Online travel agencies have not been particularly active in Singapore despite the market being a solid adopter of the internet.
The dominant player has been Zuji, the Travelocity-owned (once airline-owned group) website. Zuji operates in several markets in Asia as the local brand for the Sabre Holdings company.
A couple of local agencies have good websites, the largest of which is Chan Brothers.
According to the most recent data for Singapore'e most popular websites from December, Zuji is the #1 booking site but with only a small share. Expedia is #2.
And this is where it starts to get interesting. Australia's most popular website for travel is Webjet. Webjet has announced it is launching in the Lion State with effect from the end of this month.
The site is actually now live at Webjet.com.sg. The company has its travel agency license (TA 02049) in Singapore. Webjet's partnership in Singapore is through a 50/50 joint venture with Westminster Travel, a Singapore Stock Exchange listed corporate travel agency.
Webjet's ambitions in Europe, unveiled in January 2011, are through a partnership with Malta-based World Aviation Services, which is itself a joint venture between Air Malta and Cassar Aviation.
For those outside of Australia this may mean very little, except there is an interesting connection. Les Cassar is currently an advisor to the Australian National Association for Motorists.
He is also a bit of a luminary in Australia as the founding managing director of Concord Travel (once a large air consolidator), which later sold to AMB Amro and eventually became part of the Jetset Travelworld Group created last year as the merger with Stella Group.
Expedia announced late in 2010 that it would be opening in Singapore, as well as other markets.
The OTA already has a local office in the country and senior execs are expected in the region shortly to finalise plans for its full launch.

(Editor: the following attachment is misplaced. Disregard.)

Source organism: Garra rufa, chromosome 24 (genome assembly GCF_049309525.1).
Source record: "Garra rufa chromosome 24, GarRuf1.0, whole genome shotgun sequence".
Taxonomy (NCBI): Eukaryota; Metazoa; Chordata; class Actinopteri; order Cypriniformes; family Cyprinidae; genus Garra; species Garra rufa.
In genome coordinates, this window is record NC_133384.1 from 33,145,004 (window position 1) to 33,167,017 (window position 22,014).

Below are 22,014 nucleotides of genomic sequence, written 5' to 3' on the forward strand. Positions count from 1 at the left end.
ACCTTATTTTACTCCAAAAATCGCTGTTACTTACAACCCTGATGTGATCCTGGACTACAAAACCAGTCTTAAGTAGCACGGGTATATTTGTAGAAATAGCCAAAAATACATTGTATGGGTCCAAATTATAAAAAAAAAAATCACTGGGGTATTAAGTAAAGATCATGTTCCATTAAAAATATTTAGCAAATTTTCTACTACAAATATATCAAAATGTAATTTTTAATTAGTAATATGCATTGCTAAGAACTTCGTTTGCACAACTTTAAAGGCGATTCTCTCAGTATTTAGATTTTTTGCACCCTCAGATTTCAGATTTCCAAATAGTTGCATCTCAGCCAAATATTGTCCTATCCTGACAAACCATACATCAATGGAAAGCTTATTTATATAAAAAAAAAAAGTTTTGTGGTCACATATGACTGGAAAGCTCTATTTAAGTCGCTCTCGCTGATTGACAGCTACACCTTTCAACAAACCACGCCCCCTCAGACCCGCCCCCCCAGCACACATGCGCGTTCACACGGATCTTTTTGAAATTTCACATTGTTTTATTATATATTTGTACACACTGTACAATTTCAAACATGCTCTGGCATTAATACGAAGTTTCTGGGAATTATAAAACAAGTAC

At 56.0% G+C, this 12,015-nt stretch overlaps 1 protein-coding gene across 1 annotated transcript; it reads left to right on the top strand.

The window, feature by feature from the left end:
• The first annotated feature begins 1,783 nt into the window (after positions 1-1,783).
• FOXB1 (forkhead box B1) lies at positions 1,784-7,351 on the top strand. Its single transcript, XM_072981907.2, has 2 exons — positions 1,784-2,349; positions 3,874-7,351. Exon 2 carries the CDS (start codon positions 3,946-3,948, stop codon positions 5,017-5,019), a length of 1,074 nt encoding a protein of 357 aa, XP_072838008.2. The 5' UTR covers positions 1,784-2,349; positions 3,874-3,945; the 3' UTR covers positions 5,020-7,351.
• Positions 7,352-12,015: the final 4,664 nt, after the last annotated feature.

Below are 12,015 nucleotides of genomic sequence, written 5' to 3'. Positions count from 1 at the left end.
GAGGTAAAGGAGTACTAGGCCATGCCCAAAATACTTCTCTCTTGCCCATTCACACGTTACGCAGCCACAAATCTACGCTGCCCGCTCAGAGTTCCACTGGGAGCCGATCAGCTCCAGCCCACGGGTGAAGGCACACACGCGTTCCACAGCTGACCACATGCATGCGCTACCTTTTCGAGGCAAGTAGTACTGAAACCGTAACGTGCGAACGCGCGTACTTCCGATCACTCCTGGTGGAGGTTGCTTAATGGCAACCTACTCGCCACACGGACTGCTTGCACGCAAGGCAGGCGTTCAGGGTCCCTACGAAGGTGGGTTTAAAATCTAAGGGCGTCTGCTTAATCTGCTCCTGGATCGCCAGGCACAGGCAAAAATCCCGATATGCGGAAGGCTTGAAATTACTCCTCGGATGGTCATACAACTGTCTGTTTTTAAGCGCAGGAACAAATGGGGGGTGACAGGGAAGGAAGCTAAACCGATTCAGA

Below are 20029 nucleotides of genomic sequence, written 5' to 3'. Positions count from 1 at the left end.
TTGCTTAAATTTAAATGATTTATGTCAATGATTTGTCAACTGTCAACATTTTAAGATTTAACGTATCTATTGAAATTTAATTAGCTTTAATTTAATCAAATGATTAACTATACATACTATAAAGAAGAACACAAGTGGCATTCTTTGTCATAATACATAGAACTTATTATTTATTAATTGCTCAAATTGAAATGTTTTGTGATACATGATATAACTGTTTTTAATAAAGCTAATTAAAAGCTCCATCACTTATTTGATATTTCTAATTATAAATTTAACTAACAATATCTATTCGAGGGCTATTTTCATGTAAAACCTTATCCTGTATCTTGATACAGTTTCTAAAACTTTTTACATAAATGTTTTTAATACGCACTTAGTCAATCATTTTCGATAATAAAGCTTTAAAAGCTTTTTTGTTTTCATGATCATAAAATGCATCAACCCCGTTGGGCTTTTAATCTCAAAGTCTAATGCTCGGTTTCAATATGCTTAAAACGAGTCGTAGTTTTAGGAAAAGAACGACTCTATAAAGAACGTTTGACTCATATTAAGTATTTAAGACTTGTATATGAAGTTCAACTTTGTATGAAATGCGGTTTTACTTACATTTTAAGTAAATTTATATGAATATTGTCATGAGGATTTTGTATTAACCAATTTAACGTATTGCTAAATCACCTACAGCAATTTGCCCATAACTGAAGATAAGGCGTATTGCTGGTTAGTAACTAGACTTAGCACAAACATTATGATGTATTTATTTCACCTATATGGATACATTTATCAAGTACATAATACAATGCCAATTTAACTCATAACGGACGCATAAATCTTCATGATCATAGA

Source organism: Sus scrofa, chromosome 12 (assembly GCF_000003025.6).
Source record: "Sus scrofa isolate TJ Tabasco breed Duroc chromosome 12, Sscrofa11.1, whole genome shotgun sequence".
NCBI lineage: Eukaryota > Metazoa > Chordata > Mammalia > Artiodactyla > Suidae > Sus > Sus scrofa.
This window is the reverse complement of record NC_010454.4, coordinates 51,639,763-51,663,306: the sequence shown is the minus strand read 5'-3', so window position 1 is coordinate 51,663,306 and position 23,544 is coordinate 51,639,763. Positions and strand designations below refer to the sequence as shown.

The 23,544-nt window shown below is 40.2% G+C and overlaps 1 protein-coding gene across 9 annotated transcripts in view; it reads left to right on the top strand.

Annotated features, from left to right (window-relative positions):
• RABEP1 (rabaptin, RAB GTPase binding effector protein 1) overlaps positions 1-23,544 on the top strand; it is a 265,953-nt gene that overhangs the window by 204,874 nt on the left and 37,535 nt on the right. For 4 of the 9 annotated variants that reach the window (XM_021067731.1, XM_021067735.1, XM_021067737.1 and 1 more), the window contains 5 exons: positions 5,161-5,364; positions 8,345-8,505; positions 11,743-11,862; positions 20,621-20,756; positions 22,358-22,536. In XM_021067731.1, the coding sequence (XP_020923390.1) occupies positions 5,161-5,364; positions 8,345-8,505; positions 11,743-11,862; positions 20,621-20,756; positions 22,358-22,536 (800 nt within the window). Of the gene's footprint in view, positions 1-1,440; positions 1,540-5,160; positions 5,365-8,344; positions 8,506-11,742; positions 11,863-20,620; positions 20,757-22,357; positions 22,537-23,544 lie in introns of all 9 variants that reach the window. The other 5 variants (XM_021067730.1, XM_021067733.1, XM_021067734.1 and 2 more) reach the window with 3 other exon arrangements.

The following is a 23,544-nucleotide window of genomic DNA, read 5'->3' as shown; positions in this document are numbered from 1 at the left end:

Expedia.com.sg is almost live today, with the homepage showing a local number and offering air, hotel and air+hotel. However these services are not available with Expedia currently sending the user to the Australian or the US site.
It is not clear whether Expedia has a local agency number which it is required to display.
Ironically, Expedia selected Concord Travel to be its fulfilment partner at the original launch of the global mega brand's foray into Australia. There is also a bit of history. Webjet director Richard Noon previously worked for Cassar at Concord before joining Jetset.
While Singapore is a relatively transparent market, there are still some consolidation products available. The market has become a solid LCC hub, with its own LCC terminal at Changi airport.
The region's LCCs have a good presence - Jetstar has a local company there (formerly Jetstar Asia) and Tiger is also based there. Air Asia, Cebu Pacific and Silk Air are well represented.
The match up will be an interesting battle between the global behemoth or the agile Australian. Also, don't count out Zuji - it will more than likely put up a good fight.
Local metasearch companies Wego and Sprice (owned by Travelport) have good product offerings but have recently focused on hotel search - but with Priceline’s Agoda, TUI’s AsiaRooms and even the Aussie giant Wotif, the market is getting pretty crowded.
With such low numbers and no clear dominant player - there is all to play for.
This will be an interesting market to observe as it starts to see some real competition. It’s not huge but it’s a crucial one and will be fun to watch.